The Republican-controlled House vote to “repeal Obamacare” – if that is what this was – was a stunning mess.
Did they get it right? The answer is obviously no, and that’s inevitable. Just imagine a bill that sets out to reorganize any industry that is currently mostly market driven, such as shirts, software, groceries, or furniture. Would any bill coming from Congress that pertains to the whole of any of these be wonderful? It’s impossible.
This is because the minds of politicians working together – with all their mixed motives of special-interest acquiescence, electoral fears, and general ignorance – cannot possibly replicate, much less improve upon, the brilliant mind of the market at work.
Fortunately, we don’t have to deal with such bills in most markets. But the health care industry is different. It’s been heavily regulated for more than a century. Obamacare went in the wrong direction, toward more rather than less government control. It actually disabled the mind of the market. The result has been soaring deductibles and premiums, insurers going belly up, and average citizens being forced to pay for insurance they can’t afford to use.
Change is necessary. Sadly, any structural change in the industry is pushed through via legislation. That is a tragedy. The challenge is to sort out real vs. fake reform, and do this amidst grandstanding, bombast, posturing, ideological panic, rhetorical bombast, and media mania.
The Miasma of Politics
The House had little more than one day to consider a bill that would affect the lives of every single living American in the most fundamental way. Meanwhile, those of us in the peanut gallery had to try to make sense of whether or not this bill is a promising development, remembering that not backing something necessarily means de facto settling with the legislative status quo.
Even getting the core facts of the legislation was a challenge.
What is the core standard by which any health care bill should be evaluated, given that nothing coming out of Congress that can gain a majority of Republicans will ever be right? The test is this: does this bill take us in the direction of restoring market competition and market signaling, or does it preserve the current managed, artificial, coercive, and unworkable system that relies on government control?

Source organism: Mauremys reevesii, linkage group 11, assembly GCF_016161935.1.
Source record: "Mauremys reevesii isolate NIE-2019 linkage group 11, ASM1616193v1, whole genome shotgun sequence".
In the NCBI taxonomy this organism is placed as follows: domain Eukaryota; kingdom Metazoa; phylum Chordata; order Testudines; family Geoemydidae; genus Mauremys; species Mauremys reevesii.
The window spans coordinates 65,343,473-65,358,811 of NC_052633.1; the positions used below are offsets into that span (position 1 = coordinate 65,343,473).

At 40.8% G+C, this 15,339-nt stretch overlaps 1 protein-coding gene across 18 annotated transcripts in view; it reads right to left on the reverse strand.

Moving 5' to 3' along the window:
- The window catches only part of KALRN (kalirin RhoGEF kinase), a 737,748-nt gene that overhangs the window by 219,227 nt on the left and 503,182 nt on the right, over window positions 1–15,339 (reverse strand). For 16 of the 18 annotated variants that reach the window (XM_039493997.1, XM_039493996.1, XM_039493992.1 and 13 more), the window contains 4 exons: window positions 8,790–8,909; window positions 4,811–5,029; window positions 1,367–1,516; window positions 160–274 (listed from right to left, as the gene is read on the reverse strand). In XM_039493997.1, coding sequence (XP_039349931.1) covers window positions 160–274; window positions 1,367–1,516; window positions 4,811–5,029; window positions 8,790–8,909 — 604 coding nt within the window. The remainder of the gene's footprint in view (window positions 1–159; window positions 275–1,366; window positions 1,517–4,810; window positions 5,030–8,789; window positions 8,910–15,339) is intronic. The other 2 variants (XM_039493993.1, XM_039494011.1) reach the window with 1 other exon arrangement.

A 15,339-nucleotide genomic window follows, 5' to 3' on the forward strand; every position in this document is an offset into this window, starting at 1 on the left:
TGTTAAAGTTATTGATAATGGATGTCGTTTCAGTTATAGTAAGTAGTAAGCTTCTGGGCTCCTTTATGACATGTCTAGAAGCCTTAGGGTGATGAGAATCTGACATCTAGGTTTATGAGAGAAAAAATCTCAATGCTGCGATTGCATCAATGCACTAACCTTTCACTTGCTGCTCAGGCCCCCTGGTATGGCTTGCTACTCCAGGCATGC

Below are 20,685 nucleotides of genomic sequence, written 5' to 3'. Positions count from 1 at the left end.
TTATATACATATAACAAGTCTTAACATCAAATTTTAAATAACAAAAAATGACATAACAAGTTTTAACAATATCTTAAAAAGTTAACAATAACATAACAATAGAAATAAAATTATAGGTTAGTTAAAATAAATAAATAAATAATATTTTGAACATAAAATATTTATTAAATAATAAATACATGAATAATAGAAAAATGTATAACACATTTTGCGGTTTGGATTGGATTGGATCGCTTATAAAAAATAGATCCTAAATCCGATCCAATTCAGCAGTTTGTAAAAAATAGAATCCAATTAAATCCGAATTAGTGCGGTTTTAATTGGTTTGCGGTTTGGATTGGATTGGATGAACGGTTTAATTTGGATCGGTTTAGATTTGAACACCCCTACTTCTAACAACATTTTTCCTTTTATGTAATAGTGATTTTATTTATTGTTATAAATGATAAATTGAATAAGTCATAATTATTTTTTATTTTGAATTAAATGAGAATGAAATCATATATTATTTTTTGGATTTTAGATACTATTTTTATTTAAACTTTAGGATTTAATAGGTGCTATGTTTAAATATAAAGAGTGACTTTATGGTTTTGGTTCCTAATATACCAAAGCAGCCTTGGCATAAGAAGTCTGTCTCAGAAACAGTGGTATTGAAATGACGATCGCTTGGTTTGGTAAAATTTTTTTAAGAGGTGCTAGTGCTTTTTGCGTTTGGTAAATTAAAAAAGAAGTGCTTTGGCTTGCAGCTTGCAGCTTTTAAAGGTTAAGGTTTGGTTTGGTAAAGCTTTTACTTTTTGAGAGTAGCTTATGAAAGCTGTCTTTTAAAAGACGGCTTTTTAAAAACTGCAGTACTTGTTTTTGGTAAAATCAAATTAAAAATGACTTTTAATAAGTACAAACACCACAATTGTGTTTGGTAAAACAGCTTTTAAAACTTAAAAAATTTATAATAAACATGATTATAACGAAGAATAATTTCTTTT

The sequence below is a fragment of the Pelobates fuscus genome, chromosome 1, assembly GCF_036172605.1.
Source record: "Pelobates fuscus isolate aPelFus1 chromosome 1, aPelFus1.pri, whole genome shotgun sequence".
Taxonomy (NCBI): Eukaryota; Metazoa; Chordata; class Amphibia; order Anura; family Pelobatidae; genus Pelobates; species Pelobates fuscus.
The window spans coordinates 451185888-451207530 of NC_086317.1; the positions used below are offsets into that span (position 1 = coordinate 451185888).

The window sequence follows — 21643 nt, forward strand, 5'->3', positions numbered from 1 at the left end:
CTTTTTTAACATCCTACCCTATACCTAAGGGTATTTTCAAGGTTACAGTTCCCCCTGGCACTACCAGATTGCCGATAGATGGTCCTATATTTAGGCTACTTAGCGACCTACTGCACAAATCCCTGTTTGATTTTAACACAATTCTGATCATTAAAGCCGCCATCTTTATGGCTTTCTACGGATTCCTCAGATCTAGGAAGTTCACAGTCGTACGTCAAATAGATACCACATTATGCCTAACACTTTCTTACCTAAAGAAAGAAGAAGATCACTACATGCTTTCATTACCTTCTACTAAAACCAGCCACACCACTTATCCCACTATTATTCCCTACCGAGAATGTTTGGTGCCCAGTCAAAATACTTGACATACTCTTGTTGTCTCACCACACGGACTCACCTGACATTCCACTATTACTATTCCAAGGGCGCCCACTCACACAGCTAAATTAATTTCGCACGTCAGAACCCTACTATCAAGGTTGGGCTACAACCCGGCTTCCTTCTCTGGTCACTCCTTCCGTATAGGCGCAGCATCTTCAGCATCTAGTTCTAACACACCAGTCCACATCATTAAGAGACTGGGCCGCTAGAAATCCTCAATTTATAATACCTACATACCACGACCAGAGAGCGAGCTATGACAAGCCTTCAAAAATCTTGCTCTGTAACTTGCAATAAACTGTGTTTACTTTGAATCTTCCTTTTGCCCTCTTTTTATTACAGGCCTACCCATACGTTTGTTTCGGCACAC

Two main features of Obamacare (explains David Henderson) disable market competition: guaranteed issue and community rating. Guaranteed issue mandates what is covered under all health insurance, thus ruling out flexibility on the part of either buyers or sellers. Community rating forbids insurance pricing from being influenced by risk assessment, which takes the insurance out of insurance. A reform worthy of support must deal directly with these problems.
Donald Trump does not understand this at all. He keeps tweeting that he absolutely insists on keeping the mandate that all health insurance must cover pre-existing conditions. The dogmatic demand painted the Republicans in a corner. They couldn’t repeal the very mandates and disabled-pricing schemes that have created such a mess in the industry.
States, You Do It
Yet Obamacare is so bad that some states have toyed with actually nullifying the law. Taking their cue from such movements, the House bill encourages states to take some steps to do just that. Whether they come through or not is another matter.
Still, this amendment brought some skeptics on board. The final bill permitted the states to opt out of both the guaranteed issue and the community rating mandates, thus removing Congressional culpability but allowing a decisive number of votes to come out in favor of the bill.
Two bellwethers that I follow in Congress because of their principled stand for market freedom – Justin Amash of Michigan and Thomas Massie of Kentucky – voted differently. Amash was a yes and Massie was a no.
Massie released the following statement:
As recently as a year ago, Republicans argued that mandates were unconstitutional, bailouts were immoral, and subsidies would bankrupt our country. Today, however, the House voted for a healthcare bill that makes these objectionable measures permanent.